This Week in Texas Methodist History August 27
Ira Key was one of the outstanding young preachers of the Texas Conference in the early 20th century. He was born in 1886, graduated from Southwestern University, and joined the Texas Conference. His appointments to Harleton Circuit, Alvin, McKee Street in Houston, and Conroe all before he was thirty years old marked him as one of the rising stars of the conference.
While in Conroe Key threw himself into the political battle in which the "wets" attempted to overturn the results of a "dry" election two years earlier. Key wrote to the Texas Christian Advocate
Conroe has experienced a complete change of front morally in the past three years. Before the prohibition election this town was considered one of the worst in this section. . . It was actually dangerous for women to be on the street. Drunkenness and fighting were the commonest sight. For two years after the saloons were put out there was not more than half a dozen arrests for drunkenness. . . The jail for the first time in this history of this old county, was thrown open without a single prisoner.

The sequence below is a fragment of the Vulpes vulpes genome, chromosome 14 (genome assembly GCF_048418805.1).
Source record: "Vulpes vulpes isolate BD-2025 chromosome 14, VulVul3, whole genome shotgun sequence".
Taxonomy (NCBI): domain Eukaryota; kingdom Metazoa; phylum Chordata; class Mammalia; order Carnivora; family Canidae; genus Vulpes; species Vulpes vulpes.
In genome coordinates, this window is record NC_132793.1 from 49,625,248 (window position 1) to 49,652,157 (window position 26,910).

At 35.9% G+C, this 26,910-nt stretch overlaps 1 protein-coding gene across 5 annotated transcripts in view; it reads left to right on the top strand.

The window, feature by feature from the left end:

Key continued to serve with distinction after Conroe. His other appointments included some of the leading churches of the state including Marvin in Tyler, Temple in Port Arthur, Polk Street in Amarillo, Cameron, and First Texarkana (Arkansas). He also served as delegate to the 1930 and 1934 General Conferences and was Presiding Elder of the Galveston and Marshall Districts. He died in 1943 while serving Bryan and was buried there.